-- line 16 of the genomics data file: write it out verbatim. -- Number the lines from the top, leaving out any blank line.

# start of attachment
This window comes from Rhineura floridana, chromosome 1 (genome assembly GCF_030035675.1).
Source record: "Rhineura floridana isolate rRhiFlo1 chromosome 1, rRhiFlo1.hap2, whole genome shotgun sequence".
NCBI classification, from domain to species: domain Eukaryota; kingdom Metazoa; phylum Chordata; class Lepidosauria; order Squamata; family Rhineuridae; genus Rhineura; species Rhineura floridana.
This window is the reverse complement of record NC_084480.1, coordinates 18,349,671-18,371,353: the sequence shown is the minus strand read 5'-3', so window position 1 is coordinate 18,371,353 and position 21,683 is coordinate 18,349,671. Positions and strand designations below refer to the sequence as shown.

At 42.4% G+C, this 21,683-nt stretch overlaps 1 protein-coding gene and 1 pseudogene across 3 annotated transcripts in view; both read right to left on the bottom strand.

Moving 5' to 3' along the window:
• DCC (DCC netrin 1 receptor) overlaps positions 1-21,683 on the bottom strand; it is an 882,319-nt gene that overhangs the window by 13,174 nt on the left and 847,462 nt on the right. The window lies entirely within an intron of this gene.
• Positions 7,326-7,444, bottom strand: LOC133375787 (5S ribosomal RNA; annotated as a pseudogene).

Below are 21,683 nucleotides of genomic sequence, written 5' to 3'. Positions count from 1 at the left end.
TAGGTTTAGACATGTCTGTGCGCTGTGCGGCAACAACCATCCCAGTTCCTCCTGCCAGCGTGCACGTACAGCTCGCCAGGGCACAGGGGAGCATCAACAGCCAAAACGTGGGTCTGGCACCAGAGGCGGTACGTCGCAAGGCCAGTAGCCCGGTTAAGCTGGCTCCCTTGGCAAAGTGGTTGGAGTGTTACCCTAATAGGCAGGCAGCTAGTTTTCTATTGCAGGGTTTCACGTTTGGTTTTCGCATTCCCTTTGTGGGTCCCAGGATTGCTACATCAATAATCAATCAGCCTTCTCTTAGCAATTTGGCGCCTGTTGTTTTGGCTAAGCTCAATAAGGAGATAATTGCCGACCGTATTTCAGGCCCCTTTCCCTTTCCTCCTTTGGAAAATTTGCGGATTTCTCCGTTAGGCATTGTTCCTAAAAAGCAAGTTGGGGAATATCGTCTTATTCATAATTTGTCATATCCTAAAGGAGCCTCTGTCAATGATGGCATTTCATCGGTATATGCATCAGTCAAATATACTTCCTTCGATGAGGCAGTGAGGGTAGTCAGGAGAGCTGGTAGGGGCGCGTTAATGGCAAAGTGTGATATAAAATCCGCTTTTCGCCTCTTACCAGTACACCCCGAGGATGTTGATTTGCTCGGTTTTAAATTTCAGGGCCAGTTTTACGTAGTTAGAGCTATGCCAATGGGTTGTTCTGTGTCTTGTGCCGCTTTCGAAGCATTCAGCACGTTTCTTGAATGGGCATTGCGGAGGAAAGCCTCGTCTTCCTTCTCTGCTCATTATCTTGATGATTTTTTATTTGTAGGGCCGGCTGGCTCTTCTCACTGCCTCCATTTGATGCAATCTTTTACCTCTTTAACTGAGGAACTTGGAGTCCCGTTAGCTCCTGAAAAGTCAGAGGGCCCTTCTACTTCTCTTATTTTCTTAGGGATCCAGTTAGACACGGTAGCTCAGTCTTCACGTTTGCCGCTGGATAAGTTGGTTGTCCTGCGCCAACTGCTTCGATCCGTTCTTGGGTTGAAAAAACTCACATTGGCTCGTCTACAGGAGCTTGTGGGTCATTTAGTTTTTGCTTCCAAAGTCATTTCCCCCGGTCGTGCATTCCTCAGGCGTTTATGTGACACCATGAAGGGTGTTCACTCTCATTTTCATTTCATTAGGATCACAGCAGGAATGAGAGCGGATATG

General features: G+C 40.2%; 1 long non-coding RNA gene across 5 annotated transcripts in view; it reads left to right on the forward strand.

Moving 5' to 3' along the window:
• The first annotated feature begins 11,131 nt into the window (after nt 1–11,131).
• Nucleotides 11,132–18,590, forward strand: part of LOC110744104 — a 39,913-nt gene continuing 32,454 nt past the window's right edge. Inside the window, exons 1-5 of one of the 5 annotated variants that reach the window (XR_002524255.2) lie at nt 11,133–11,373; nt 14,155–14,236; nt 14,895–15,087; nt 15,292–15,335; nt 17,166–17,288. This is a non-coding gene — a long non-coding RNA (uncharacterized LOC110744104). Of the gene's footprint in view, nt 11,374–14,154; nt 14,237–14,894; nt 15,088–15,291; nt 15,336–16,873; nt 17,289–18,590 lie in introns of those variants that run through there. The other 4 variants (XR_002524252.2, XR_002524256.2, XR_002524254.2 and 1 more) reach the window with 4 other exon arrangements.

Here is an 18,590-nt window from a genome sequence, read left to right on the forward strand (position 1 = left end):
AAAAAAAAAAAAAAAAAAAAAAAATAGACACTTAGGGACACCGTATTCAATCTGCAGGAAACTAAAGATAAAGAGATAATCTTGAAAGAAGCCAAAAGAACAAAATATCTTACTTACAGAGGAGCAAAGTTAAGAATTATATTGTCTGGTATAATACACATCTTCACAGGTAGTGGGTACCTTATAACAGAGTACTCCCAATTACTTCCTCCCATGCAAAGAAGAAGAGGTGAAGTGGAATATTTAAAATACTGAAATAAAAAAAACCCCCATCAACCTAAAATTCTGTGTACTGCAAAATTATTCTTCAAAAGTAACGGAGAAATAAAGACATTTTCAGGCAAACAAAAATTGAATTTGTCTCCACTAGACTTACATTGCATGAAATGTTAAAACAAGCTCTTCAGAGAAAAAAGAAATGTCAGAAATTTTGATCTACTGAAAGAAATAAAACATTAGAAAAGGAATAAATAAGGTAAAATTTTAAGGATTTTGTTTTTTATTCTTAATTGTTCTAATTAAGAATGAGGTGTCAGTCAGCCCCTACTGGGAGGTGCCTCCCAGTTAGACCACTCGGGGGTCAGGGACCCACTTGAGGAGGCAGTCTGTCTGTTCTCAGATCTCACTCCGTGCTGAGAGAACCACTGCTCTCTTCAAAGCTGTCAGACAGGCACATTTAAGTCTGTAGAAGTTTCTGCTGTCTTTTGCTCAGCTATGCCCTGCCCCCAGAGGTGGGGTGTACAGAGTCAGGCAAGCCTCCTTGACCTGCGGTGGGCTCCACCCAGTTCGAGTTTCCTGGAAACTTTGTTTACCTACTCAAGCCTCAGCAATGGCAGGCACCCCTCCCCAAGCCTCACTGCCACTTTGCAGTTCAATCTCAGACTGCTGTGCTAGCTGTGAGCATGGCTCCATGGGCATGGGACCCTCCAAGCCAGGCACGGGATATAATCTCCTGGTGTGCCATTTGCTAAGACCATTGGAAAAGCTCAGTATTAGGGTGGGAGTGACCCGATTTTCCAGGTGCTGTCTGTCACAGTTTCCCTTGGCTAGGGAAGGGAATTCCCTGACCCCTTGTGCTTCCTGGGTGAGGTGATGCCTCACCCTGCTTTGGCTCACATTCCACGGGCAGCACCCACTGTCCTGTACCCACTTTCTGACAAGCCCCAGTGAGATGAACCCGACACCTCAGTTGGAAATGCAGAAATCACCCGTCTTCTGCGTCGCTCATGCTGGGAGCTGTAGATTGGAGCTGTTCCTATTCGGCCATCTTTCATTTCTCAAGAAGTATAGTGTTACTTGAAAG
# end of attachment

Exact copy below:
AAAAAAAAAAAAAAAAAAAAAAAATAGACACTTAGGGACACCGTATTCAATCTGCAGGAAACTAAAGATAAAGAGATAATCTTGAAAGAAGCCAAAAGAACAAAATATCTTACTTACAGAGGAGCAAAGTTAAGAATTATATTGTCTGGTATAATACACATCTTCACAGGTAGTGGGTACCTTATAACAGAGTACTCCCAATTACTTCCTCCCATGCAAAGAAGAAGAGGTGAAGTGGAATATTTAAAATACTGAAATAAAAAAAACCCCCATCAACCTAAAATTCTGTGTACTGCAAAATTATTCTTCAAAAGTAACGGAGAAATAAAGACATTTTCAGGCAAACAAAAATTGAATTTGTCTCCACTAGACTTACATTGCATGAAATGTTAAAACAAGCTCTTCAGAGAAAAAAGAAATGTCAGAAATTTTGATCTACTGAAAGAAATAAAACATTAGAAAAGGAATAAATAAGGTAAAATTTTAAGGATTTTGTTTTTTATTCTTAATTGTTCTAATTAAGAATGAGGTGTCAGTCAGCCCCTACTGGGAGGTGCCTCCCAGTTAGACCACTCGGGGGTCAGGGACCCACTTGAGGAGGCAGTCTGTCTGTTCTCAGATCTCACTCCGTGCTGAGAGAACCACTGCTCTCTTCAAAGCTGTCAGACAGGCACATTTAAGTCTGTAGAAGTTTCTGCTGTCTTTTGCTCAGCTATGCCCTGCCCCCAGAGGTGGGGTGTACAGAGTCAGGCAAGCCTCCTTGACCTGCGGTGGGCTCCACCCAGTTCGAGTTTCCTGGAAACTTTGTTTACCTACTCAAGCCTCAGCAATGGCAGGCACCCCTCCCCAAGCCTCACTGCCACTTTGCAGTTCAATCTCAGACTGCTGTGCTAGCTGTGAGCATGGCTCCATGGGCATGGGACCCTCCAAGCCAGGCACGGGATATAATCTCCTGGTGTGCCATTTGCTAAGACCATTGGAAAAGCTCAGTATTAGGGTGGGAGTGACCCGATTTTCCAGGTGCTGTCTGTCACAGTTTCCCTTGGCTAGGGAAGGGAATTCCCTGACCCCTTGTGCTTCCTGGGTGAGGTGATGCCTCACCCTGCTTTGGCTCACATTCCACGGGCAGCACCCACTGTCCTGTACCCACTTTCTGACAAGCCCCAGTGAGATGAACCCGACACCTCAGTTGGAAATGCAGAAATCACCCGTCTTCTGCGTCGCTCATGCTGGGAGCTGTAGATTGGAGCTGTTCCTATTCGGCCATCTTTCATTTCTCAAGAAGTATAGTGTTACTTGAAAG